North America c. 1500 - 1900

New Spain (Spanish colonies)

New Spain consisted of Mexico, much of Central America, parts of the West Indies, from California to Florida, and the Philippines.

1521 - 1821 C.E.

videos + essays

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Mission churches as theaters of conversion in New Spain
Mission churches as theaters of conversion in New Spain

Built by Catholic monks to convert the indigenous population, these spaces combined pre-Hispanic and European forms.

Murals from New Spain, San Agustín de Acolman
Murals from New Spain, San Agustín de Acolman

Why are these murals in the cloister of Acolman painted in only black and white?

<em>Crowned Nun Portrait of Sor María de Guadalupe</em>
Crowned Nun Portrait of Sor María de Guadalupe

The Conceptionists were founded for elite, pure-blooded Spanish women. This nun just took her vows.

The manuscripts of Luis de Carvajal
The manuscripts of Luis de Carvajal

The beguiling—and tragic—story of the Carvajal family of crypto-Jews, is illuminated by the manuscripts Luis made.

Miguel González, <em>The Virgin of Guadalupe</em>
Miguel González, The Virgin of Guadalupe

The original image of the Virgin of Guadalupe was miraculously produced—this mother-of-pearl version was man-made.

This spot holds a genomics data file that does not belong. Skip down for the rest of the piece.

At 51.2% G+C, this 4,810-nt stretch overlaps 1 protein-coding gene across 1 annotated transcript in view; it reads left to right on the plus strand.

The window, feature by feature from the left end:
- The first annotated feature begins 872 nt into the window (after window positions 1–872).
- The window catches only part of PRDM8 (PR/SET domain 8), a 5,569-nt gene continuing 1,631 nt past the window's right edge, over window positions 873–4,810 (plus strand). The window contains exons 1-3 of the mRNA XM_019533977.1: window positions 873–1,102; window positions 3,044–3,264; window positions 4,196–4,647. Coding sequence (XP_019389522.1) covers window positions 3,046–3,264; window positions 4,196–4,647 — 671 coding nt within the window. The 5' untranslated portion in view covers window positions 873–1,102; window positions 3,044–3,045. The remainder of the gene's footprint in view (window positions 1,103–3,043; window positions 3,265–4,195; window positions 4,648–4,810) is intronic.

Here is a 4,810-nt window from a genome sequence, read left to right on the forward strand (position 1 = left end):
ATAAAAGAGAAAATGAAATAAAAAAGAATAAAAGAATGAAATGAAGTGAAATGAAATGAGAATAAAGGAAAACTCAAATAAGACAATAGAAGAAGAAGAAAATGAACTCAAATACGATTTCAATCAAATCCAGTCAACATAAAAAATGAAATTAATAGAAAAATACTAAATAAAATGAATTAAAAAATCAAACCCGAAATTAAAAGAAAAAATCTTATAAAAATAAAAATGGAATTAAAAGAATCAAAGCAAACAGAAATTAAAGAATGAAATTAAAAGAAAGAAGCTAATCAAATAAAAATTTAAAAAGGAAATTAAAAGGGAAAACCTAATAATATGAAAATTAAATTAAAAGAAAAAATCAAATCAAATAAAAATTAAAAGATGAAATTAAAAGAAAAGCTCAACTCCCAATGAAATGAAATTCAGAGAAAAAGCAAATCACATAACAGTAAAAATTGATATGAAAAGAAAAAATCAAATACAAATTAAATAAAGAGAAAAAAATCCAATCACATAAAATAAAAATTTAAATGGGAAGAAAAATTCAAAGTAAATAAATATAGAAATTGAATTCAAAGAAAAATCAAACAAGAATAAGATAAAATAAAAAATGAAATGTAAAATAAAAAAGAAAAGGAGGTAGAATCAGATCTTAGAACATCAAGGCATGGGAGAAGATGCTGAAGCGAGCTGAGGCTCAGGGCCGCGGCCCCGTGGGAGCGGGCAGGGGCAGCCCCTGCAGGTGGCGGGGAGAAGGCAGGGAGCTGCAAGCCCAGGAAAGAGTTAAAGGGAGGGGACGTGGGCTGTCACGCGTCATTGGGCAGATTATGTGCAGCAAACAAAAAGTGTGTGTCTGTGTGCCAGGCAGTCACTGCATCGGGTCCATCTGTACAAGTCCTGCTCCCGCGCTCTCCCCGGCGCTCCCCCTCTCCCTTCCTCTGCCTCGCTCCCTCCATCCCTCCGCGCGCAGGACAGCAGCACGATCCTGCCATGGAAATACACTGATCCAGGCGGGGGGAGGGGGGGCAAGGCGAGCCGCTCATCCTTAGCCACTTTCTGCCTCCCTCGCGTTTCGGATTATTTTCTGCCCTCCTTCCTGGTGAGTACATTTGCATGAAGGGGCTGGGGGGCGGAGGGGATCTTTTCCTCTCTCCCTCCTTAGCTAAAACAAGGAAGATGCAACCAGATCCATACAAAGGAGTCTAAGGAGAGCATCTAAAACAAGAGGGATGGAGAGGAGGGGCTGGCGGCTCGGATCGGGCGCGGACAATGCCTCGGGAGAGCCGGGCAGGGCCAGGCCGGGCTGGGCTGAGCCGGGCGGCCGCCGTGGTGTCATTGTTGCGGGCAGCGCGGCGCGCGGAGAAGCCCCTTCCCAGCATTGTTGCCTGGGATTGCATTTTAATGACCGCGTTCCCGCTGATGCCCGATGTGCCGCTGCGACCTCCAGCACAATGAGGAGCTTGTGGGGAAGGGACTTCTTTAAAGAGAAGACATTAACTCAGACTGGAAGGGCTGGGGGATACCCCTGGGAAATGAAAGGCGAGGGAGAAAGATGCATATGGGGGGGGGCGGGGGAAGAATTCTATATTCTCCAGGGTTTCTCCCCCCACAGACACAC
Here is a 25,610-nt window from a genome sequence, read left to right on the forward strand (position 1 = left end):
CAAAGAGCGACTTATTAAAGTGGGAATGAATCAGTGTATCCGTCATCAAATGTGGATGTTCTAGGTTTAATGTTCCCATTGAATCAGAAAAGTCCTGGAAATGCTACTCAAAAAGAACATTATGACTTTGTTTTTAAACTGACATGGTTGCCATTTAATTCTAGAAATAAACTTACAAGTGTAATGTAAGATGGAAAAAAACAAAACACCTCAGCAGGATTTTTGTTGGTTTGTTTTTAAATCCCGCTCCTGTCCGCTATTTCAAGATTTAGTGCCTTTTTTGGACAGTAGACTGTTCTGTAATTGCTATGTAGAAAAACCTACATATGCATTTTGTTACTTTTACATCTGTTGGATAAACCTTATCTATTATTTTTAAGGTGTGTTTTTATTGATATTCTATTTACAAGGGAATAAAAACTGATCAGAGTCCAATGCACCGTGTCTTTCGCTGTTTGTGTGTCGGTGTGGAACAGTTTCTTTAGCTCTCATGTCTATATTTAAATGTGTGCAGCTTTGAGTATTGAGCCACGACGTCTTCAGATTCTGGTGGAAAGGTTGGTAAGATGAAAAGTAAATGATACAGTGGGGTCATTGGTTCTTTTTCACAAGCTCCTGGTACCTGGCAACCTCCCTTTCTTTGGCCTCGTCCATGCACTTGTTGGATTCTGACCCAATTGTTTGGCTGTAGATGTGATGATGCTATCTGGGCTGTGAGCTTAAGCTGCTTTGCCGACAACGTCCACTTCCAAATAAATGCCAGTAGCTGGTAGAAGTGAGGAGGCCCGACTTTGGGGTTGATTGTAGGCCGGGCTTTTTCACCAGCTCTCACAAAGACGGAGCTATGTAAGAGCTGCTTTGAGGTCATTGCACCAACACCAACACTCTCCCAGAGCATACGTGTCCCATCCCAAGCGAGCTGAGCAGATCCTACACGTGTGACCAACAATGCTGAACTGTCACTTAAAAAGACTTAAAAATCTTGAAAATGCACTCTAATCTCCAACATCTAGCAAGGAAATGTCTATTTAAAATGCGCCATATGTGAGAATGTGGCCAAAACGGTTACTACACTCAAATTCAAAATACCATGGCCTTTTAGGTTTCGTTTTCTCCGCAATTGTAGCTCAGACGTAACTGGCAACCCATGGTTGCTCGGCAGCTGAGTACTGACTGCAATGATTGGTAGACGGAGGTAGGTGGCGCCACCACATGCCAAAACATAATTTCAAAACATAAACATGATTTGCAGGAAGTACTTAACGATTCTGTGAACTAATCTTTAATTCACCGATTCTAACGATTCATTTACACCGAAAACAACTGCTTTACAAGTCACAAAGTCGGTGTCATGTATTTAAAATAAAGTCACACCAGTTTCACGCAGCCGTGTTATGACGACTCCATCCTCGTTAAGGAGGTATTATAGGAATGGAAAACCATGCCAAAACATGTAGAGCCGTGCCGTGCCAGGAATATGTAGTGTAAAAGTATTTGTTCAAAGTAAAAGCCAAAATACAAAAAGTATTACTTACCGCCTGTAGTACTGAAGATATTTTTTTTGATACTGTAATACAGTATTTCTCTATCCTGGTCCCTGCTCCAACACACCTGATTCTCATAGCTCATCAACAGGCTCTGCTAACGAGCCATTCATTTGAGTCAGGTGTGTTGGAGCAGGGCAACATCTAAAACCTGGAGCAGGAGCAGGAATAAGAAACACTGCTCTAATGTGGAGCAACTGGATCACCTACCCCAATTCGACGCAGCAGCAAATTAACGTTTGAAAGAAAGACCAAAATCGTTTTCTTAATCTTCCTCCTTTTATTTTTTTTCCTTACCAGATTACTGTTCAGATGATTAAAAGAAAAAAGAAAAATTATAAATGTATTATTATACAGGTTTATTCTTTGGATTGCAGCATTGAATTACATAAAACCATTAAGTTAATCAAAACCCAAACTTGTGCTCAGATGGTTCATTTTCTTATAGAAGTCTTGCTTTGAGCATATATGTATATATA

Vigée Le Brun, <em>Self-Portrait with her Daughter</em>
Vigée Le Brun, Self-Portrait with her Daughter

Artificial? Moi? This genuine portrait of familial affection challenged assumptions about the aristocracy.

Baltasar de Echave Ibía, <em>The Hermits</em>
Baltasar de Echave Ibía, The Hermits

A continuous narrative, this shows three different parts of the story, each in a different part of the landscape.

New Spain, an introduction
New Spain, an introduction

The Spanish reused the stones of pagan temples to build their new capital atop the Aztec city, Tenochtitlan.

Biombo with the Conquest of Mexico and View of Mexico City
Biombo with the Conquest of Mexico and View of Mexico City

This screen offers an idealized bird’s eye view of Mexico City on one side, and depicts the Conquest on the other.

Miguel Cabrera, <em>Virgin of the Apocalypse</em>
Miguel Cabrera, Virgin of the Apocalypse

Cabrera fancied himself the Michelangelo of Mexico, but chose to borrow the format and iconography of Rubens.

Atrial Cross at Acolman
Atrial Cross at Acolman

The convento atrium was a place for preaching. This cross taught new converts about Christianity.

Featherworks: The Mass of St. Gregory
Featherworks: The Mass of St. Gregory

This remarkable object takes its subject from European prints, but was made by an indigenous artist.

Selected Contributors | New Spain (Spanish colonies)